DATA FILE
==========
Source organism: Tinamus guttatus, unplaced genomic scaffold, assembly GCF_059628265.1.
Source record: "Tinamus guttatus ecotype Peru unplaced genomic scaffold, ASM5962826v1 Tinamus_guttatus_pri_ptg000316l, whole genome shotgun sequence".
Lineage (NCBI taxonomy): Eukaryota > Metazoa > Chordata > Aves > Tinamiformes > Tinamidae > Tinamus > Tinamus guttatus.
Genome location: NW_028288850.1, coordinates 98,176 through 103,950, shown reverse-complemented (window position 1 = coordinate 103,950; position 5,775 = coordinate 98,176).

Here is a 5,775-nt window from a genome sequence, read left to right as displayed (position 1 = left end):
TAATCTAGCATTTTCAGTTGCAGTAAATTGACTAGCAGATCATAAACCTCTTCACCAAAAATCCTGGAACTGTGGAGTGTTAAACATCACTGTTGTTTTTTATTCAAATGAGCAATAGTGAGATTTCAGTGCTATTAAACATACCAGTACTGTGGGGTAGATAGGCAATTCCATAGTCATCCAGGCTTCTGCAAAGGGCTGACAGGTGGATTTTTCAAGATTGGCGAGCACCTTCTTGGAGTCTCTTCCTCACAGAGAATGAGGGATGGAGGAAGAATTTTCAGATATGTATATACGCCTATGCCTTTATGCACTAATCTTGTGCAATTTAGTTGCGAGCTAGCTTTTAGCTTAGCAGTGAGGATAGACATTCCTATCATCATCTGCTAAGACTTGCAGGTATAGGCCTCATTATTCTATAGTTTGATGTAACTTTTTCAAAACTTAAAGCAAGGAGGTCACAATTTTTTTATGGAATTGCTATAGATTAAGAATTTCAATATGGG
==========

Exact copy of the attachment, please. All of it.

Source organism: Tinamus guttatus, unplaced genomic scaffold, assembly GCF_059628265.1.
Source record: "Tinamus guttatus ecotype Peru unplaced genomic scaffold, ASM5962826v1 Tinamus_guttatus_pri_ptg000316l, whole genome shotgun sequence".
Lineage (NCBI taxonomy): Eukaryota > Metazoa > Chordata > Aves > Tinamiformes > Tinamidae > Tinamus > Tinamus guttatus.
Genome location: NW_028288850.1, coordinates 98,176 through 103,950, shown reverse-complemented (window position 1 = coordinate 103,950; position 5,775 = coordinate 98,176).

Here is a 5,775-nt window from a genome sequence, read left to right as displayed (position 1 = left end):
TAATCTAGCATTTTCAGTTGCAGTAAATTGACTAGCAGATCATAAACCTCTTCACCAAAAATCCTGGAACTGTGGAGTGTTAAACATCACTGTTGTTTTTTATTCAAATGAGCAATAGTGAGATTTCAGTGCTATTAAACATACCAGTACTGTGGGGTAGATAGGCAATTCCATAGTCATCCAGGCTTCTGCAAAGGGCTGACAGGTGGATTTTTCAAGATTGGCGAGCACCTTCTTGGAGTCTCTTCCTCACAGAGAATGAGGGATGGAGGAAGAATTTTCAGATATGTATATACGCCTATGCCTTTATGCACTAATCTTGTGCAATTTAGTTGCGAGCTAGCTTTTAGCTTAGCAGTGAGGATAGACATTCCTATCATCATCTGCTAAGACTTGCAGGTATAGGCCTCATTATTCTATAGTTTGATGTAACTTTTTCAAAACTTAAAGCAAGGAGGTCACAATTTTTTTATGGAATTGCTATAGATTAAGAATTTCAATATGGG